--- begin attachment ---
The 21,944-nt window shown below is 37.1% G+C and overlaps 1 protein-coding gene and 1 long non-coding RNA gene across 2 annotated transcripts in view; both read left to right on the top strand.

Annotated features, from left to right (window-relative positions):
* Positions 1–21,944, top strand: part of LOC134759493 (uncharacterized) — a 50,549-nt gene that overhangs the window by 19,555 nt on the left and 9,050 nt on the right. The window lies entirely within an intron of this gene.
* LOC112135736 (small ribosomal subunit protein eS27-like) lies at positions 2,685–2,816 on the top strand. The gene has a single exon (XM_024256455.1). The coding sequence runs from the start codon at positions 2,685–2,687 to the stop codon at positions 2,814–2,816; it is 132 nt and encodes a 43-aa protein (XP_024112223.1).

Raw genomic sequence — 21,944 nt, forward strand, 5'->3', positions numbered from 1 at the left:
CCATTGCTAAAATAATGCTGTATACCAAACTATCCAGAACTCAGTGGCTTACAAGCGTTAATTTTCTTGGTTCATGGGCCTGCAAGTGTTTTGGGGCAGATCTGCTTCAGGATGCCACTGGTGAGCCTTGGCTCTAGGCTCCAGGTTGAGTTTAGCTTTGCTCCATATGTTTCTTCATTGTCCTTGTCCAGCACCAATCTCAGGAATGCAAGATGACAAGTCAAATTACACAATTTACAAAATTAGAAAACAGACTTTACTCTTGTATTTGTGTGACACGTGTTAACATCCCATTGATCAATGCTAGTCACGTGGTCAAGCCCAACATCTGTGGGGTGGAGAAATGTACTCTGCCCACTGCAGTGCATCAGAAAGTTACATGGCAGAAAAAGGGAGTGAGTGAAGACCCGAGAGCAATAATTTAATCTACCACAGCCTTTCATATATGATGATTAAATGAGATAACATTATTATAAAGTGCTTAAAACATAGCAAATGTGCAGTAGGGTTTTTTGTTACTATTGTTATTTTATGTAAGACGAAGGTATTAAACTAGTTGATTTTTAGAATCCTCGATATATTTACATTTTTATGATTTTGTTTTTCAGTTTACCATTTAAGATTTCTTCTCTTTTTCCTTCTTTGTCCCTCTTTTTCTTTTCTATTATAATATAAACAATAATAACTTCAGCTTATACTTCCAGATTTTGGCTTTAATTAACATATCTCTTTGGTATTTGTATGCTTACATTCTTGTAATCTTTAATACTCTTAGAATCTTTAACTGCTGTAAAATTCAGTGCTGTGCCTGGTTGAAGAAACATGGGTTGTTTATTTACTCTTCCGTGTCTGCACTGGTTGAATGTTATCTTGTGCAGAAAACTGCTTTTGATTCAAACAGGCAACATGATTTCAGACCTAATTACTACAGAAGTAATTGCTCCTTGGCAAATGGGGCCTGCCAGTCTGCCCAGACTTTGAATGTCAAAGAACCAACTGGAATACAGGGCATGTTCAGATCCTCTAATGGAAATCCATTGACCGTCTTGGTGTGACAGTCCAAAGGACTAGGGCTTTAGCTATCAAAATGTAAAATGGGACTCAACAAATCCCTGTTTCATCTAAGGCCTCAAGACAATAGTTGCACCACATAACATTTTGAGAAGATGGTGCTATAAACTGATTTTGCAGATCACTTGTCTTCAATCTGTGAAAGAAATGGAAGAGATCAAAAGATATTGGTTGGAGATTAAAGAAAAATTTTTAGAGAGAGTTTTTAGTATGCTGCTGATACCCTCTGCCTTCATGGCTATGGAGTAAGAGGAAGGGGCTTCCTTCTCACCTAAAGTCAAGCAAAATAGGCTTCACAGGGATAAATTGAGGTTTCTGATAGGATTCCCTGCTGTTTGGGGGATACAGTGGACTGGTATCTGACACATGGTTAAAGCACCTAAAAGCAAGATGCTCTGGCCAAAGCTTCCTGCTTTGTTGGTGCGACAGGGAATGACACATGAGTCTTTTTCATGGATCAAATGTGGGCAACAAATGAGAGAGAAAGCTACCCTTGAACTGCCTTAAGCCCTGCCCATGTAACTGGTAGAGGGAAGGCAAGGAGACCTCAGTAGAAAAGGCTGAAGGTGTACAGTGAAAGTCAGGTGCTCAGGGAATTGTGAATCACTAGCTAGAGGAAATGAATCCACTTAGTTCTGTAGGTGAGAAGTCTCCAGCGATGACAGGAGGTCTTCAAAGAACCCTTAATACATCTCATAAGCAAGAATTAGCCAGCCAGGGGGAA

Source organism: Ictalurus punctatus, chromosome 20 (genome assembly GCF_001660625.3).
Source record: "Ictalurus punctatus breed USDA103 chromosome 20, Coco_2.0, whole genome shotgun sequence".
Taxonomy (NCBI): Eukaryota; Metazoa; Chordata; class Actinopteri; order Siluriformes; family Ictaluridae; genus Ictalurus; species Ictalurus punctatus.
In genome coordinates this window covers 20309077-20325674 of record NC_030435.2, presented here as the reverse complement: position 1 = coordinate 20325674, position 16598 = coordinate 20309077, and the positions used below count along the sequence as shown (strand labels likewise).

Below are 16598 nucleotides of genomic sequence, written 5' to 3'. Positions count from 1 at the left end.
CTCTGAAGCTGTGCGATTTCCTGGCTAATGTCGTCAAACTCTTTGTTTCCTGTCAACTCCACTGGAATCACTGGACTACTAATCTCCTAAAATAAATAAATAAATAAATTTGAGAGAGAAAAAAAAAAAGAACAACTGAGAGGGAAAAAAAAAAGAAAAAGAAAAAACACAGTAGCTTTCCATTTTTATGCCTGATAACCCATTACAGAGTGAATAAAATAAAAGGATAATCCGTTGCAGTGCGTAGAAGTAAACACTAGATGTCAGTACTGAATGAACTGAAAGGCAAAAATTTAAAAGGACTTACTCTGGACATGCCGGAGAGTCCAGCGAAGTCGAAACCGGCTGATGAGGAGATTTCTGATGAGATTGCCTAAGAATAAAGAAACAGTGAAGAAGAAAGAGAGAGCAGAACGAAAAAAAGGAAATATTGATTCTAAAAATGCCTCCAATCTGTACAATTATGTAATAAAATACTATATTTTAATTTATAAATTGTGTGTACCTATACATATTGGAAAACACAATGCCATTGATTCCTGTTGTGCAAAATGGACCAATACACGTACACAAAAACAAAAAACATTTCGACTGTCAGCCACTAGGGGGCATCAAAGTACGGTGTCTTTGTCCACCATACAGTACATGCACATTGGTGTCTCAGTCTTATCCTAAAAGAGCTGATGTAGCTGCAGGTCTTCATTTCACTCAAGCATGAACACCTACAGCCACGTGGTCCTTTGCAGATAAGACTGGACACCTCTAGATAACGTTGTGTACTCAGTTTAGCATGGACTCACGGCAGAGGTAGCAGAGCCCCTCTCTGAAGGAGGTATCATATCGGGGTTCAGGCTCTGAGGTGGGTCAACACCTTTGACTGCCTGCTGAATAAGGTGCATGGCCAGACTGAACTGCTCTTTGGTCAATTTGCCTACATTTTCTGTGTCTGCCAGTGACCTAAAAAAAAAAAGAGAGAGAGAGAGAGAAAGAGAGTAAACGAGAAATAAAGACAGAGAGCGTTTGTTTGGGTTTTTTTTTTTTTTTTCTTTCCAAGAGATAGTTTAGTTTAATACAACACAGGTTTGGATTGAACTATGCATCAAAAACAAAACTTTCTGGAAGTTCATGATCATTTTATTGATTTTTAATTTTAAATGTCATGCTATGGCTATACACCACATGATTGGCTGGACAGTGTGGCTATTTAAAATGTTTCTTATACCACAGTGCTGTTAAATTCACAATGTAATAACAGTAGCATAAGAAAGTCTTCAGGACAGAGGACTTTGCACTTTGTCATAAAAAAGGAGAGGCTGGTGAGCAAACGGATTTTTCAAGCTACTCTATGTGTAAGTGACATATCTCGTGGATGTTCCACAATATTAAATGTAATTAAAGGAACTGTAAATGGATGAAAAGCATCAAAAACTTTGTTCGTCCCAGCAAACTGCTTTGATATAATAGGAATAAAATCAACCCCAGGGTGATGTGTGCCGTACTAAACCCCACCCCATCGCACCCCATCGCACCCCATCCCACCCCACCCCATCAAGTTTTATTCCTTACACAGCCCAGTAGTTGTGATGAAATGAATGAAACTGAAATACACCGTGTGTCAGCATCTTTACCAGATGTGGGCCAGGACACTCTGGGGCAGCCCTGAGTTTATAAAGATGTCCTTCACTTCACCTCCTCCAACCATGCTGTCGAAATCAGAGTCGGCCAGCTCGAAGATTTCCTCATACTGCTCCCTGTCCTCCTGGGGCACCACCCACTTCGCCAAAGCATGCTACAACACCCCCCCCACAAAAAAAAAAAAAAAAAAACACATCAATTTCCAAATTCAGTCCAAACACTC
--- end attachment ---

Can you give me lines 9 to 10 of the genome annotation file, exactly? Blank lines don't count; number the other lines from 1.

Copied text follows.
Taxonomy (NCBI): Eukaryota; Metazoa; Chordata; class Actinopteri; order Siluriformes; family Ictaluridae; genus Ictalurus; species Ictalurus punctatus.
In genome coordinates this window covers 20309077-20325674 of record NC_030435.2, presented here as the reverse complement: position 1 = coordinate 20325674, position 16598 = coordinate 20309077, and the positions used below count along the sequence as shown (strand labels likewise).